LINCOLN — Before Nebraska took on No. 13 Penn State, Kayla Caffey gave Callie Schwarzenbach a heads up that she wasn’t feeling well.
It turned out to be a false alarm as Caffey powered through against the Nittany Lions with nine kills and seven blocks. But the senior middle blocker didn’t feel better after the match and missed the next three with a non-COVID illness.
Schwarzenbach, a two-year starter, was ready and stepped in to hold down the M2 position with 13 kills and 10 blocks over the next three matches.
However, Schwarzenbach will likely return to the bench when the Huskers (14-3, 8-0 Big Ten) take on Iowa Wednesday at 7 p.m. NU coach John Cook said Caffey is back to full strength, but Schwarzenbach said she is preparing so she can contribute no matter the situation or timing.
“We always got to be ready, especially when we are watching video, and I make sure I’m still paying attention and know everything,” Schwarzenbach said. “Our teammates are really good about hyping each other up, too, whenever we get the opportunity.”
This isn’t the first time Schwarzenbach has had her role changed for the Huskers. After the Kearney, Missouri, product started all but two matches during her freshman and sophomore campaigns, she saw much less playing time in the spring season after Caffey joined the Huskers as a transfer.
However, she was called up to make four starts, three times to replace Caffey as NU managed her workload. Schwarzenbach also filled in for All-American Lauren Stivrins in the regional semifinal against Baylor, recording three kills and five blocks.
Cook said the players prepare in practice as if they were always starting so he expects them to step up when their number is called.
“They’re all rotating in there (during practice) so they all feel confident if they go in,” Cook said. “They all get trained the same, so no one person gets more than another. We’re training a team and a culture.”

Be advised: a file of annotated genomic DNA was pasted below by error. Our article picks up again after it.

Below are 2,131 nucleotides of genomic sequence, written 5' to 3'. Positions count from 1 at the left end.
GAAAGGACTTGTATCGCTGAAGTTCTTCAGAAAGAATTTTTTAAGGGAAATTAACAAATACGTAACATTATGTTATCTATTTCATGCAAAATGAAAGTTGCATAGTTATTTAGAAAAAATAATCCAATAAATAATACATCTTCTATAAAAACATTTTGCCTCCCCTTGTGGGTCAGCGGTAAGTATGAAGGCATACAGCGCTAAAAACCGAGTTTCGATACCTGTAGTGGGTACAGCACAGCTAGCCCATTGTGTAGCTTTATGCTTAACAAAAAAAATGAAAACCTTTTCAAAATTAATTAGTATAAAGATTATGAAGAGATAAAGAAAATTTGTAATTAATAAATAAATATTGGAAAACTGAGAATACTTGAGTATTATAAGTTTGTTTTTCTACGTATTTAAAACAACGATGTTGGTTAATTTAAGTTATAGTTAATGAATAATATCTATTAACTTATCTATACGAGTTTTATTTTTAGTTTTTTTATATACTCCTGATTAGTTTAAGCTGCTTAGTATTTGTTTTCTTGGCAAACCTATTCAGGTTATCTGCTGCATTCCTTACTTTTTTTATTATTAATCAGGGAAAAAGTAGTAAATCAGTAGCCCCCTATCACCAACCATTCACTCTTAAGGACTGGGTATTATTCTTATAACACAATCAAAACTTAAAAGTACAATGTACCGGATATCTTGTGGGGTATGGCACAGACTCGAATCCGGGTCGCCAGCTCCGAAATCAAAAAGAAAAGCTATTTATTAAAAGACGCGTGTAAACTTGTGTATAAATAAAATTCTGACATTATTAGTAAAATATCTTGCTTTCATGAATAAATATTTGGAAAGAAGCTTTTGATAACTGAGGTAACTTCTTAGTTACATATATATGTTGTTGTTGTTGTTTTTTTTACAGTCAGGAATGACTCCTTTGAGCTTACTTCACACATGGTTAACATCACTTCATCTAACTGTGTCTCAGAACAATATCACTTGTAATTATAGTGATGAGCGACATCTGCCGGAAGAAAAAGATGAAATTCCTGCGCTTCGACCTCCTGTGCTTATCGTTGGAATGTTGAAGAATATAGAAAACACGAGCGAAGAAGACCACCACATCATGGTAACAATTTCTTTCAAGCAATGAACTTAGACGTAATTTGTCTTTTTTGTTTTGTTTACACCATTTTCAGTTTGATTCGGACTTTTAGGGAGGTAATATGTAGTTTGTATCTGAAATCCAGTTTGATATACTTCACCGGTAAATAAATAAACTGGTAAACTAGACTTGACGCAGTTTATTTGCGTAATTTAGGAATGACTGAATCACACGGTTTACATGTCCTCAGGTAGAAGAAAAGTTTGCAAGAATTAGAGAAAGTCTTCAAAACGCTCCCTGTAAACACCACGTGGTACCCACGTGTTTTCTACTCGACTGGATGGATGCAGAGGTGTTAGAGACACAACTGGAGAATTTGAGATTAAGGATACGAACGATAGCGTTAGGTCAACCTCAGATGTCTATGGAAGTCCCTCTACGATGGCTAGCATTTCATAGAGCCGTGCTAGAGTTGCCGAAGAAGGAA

Schwarzenbach began this season as a starter as Stivrins worked her way back from back surgery. She appreciated the perspective that Stivrins provided from the bench as they talked about what they saw across the net and offered tips about what shots are open and how to block attacks.
Once Stivrins came back, Schwarzenbach was glad to take a back seat as she wants whatever is best for the team, and having Stivrins on the court helps the Huskers chase their ultimate goals. Now that the roles have reversed, Schwarzenbach is the one offering the tips.
“I was really excited when she got cleared to go back,” Schwarzenbach said. “We both know what we need from each other, which is super helpful, so we support each other so much, too.”
Schwarzenbach is content with her role whether she is starting or not. She has evolved as a player. She enjoys volleyball more and is much more knowledgeable about the details, which allows her to connect with teammates.
Sometimes, those contributions don’t just happen on the court as she is happy to serve as a mentor and instill lessons and build up the culture with the freshmen, whom she called the “babies.”
“It’s such a fun group to be around, and everyone wants each other to succeed,” she said. “There’s just so much love and trust. It doesn’t seem like we’re on edge, it’s easier just to go in and have fun.”
Nebraska held its position in the top 10, but Creighton dropped five spots in the latest college volleyball rankings. UNO, meanwhile, is in a tie for first place in the Summit League.
Focused on Iowa
Nebraska’s match against Iowa might be a battle of opposites as the Huskers are undefeated in the Big Ten, while Iowa (2-16, 0-8) has yet to win a league match. However, Cook said they aren’t looking ahead.
After the Hawkeyes, the Huskers have matches against No. 7 Purdue, No. 3 Wisconsin and No. 12 Minnesota.
“It’s one match at a time. It’s the Big Ten grind,” Cook said. “These guys know how tough this conference is. You’re just trying to win the next match. Don’t worry about anything else.”
Kubik honored again
After sharing the Big Ten player of the week honors a week ago, Madi Kubik was the sole recipient of the award on Monday.
The junior outside hitter posted dominating performances against Indiana and Illinois with 35 kills at a .378 hitting percentage in two sweeps.
“It’s honestly been really inspiring to watch her, and motivational, too,” Schwarzenbach said about Kubik. “She comes in working her butt off for every practice and doing things outside of practice as well to help her game and help the people around her ... we were all super pumped for her.”